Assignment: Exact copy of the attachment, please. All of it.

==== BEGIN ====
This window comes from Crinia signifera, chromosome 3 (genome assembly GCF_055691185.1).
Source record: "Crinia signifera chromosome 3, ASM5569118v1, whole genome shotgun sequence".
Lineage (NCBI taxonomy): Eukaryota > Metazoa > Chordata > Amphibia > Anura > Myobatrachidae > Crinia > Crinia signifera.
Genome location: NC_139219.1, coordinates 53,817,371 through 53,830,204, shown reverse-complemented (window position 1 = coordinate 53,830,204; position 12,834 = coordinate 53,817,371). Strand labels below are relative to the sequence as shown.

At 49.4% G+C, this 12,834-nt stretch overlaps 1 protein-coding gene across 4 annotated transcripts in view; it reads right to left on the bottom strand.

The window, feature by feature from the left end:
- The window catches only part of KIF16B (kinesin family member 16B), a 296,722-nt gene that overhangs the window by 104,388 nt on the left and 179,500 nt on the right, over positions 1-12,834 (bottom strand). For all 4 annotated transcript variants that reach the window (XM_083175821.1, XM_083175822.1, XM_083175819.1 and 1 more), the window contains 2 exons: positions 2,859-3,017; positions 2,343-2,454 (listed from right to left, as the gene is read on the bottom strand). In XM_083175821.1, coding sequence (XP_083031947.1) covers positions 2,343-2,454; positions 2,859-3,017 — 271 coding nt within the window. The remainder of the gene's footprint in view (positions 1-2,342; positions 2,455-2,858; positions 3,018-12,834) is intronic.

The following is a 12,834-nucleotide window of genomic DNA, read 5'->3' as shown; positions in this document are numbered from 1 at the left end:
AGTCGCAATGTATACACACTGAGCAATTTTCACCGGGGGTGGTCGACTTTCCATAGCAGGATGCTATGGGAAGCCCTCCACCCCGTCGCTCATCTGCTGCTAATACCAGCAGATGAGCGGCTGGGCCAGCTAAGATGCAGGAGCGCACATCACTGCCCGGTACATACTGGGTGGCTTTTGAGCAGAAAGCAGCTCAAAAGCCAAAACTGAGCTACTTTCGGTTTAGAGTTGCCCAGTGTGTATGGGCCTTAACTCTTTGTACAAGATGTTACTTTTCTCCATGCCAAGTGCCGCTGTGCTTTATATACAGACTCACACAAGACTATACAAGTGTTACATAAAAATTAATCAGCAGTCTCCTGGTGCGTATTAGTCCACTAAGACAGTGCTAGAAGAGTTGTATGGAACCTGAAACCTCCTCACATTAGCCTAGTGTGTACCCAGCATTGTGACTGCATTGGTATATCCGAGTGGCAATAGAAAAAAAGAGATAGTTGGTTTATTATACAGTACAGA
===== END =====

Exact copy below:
This window comes from Crinia signifera, chromosome 3 (genome assembly GCF_055691185.1).
Source record: "Crinia signifera chromosome 3, ASM5569118v1, whole genome shotgun sequence".
Lineage (NCBI taxonomy): Eukaryota > Metazoa > Chordata > Amphibia > Anura > Myobatrachidae > Crinia > Crinia signifera.
Genome location: NC_139219.1, coordinates 53,817,371 through 53,830,204, shown reverse-complemented (window position 1 = coordinate 53,830,204; position 12,834 = coordinate 53,817,371). Strand labels below are relative to the sequence as shown.

At 49.4% G+C, this 12,834-nt stretch overlaps 1 protein-coding gene across 4 annotated transcripts in view; it reads right to left on the bottom strand.

The window, feature by feature from the left end:
- The window catches only part of KIF16B (kinesin family member 16B), a 296,722-nt gene that overhangs the window by 104,388 nt on the left and 179,500 nt on the right, over positions 1-12,834 (bottom strand). For all 4 annotated transcript variants that reach the window (XM_083175821.1, XM_083175822.1, XM_083175819.1 and 1 more), the window contains 2 exons: positions 2,859-3,017; positions 2,343-2,454 (listed from right to left, as the gene is read on the bottom strand). In XM_083175821.1, coding sequence (XP_083031947.1) covers positions 2,343-2,454; positions 2,859-3,017 — 271 coding nt within the window. The remainder of the gene's footprint in view (positions 1-2,342; positions 2,455-2,858; positions 3,018-12,834) is intronic.

The following is a 12,834-nucleotide window of genomic DNA, read 5'->3' as shown; positions in this document are numbered from 1 at the left end:
AGTCGCAATGTATACACACTGAGCAATTTTCACCGGGGGTGGTCGACTTTCCATAGCAGGATGCTATGGGAAGCCCTCCACCCCGTCGCTCATCTGCTGCTAATACCAGCAGATGAGCGGCTGGGCCAGCTAAGATGCAGGAGCGCACATCACTGCCCGGTACATACTGGGTGGCTTTTGAGCAGAAAGCAGCTCAAAAGCCAAAACTGAGCTACTTTCGGTTTAGAGTTGCCCAGTGTGTATGGGCCTTAACTCTTTGTACAAGATGTTACTTTTCTCCATGCCAAGTGCCGCTGTGCTTTATATACAGACTCACACAAGACTATACAAGTGTTACATAAAAATTAATCAGCAGTCTCCTGGTGCGTATTAGTCCACTAAGACAGTGCTAGAAGAGTTGTATGGAACCTGAAACCTCCTCACATTAGCCTAGTGTGTACCCAGCATTGTGACTGCATTGGTATATCCGAGTGGCAATAGAAAAAAAGAGATAGTTGGTTTATTATACAGTACAGA